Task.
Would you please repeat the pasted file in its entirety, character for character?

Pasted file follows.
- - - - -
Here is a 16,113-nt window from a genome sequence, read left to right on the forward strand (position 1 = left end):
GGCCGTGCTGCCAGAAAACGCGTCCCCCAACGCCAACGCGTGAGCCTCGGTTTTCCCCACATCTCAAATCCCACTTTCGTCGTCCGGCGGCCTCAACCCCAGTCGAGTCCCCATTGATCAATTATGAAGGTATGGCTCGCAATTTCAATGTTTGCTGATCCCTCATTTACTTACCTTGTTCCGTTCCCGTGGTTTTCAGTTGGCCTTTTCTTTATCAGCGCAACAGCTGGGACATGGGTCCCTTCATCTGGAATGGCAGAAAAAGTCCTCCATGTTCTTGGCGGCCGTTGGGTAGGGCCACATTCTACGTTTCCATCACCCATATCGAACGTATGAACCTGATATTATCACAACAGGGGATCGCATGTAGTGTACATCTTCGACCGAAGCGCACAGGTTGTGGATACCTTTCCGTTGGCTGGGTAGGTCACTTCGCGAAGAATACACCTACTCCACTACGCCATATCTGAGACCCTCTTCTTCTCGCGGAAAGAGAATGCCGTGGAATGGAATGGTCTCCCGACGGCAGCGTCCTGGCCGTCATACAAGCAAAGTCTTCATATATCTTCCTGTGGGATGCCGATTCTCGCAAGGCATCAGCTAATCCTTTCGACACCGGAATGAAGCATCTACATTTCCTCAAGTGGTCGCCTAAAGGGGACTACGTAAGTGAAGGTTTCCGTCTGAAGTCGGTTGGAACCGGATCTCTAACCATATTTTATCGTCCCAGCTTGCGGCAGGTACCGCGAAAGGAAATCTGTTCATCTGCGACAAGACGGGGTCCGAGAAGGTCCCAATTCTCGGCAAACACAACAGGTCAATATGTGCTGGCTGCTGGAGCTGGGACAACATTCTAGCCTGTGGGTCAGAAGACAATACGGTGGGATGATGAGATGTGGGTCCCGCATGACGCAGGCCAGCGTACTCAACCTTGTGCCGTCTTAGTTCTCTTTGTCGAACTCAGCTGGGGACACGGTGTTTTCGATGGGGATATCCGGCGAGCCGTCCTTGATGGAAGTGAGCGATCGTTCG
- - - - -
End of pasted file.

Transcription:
Here is a 16,113-nt window from a genome sequence, read left to right on the forward strand (position 1 = left end):
GGCCGTGCTGCCAGAAAACGCGTCCCCCAACGCCAACGCGTGAGCCTCGGTTTTCCCCACATCTCAAATCCCACTTTCGTCGTCCGGCGGCCTCAACCCCAGTCGAGTCCCCATTGATCAATTATGAAGGTATGGCTCGCAATTTCAATGTTTGCTGATCCCTCATTTACTTACCTTGTTCCGTTCCCGTGGTTTTCAGTTGGCCTTTTCTTTATCAGCGCAACAGCTGGGACATGGGTCCCTTCATCTGGAATGGCAGAAAAAGTCCTCCATGTTCTTGGCGGCCGTTGGGTAGGGCCACATTCTACGTTTCCATCACCCATATCGAACGTATGAACCTGATATTATCACAACAGGGGATCGCATGTAGTGTACATCTTCGACCGAAGCGCACAGGTTGTGGATACCTTTCCGTTGGCTGGGTAGGTCACTTCGCGAAGAATACACCTACTCCACTACGCCATATCTGAGACCCTCTTCTTCTCGCGGAAAGAGAATGCCGTGGAATGGAATGGTCTCCCGACGGCAGCGTCCTGGCCGTCATACAAGCAAAGTCTTCATATATCTTCCTGTGGGATGCCGATTCTCGCAAGGCATCAGCTAATCCTTTCGACACCGGAATGAAGCATCTACATTTCCTCAAGTGGTCGCCTAAAGGGGACTACGTAAGTGAAGGTTTCCGTCTGAAGTCGGTTGGAACCGGATCTCTAACCATATTTTATCGTCCCAGCTTGCGGCAGGTACCGCGAAAGGAAATCTGTTCATCTGCGACAAGACGGGGTCCGAGAAGGTCCCAATTCTCGGCAAACACAACAGGTCAATATGTGCTGGCTGCTGGAGCTGGGACAACATTCTAGCCTGTGGGTCAGAAGACAATACGGTGGGATGATGAGATGTGGGTCCCGCATGACGCAGGCCAGCGTACTCAACCTTGTGCCGTCTTAGTTCTCTTTGTCGAACTCAGCTGGGGACACGGTGTTTTCGATGGGGATATCCGGCGAGCCGTCCTTGATGGAAGTGAGCGATCGTTCG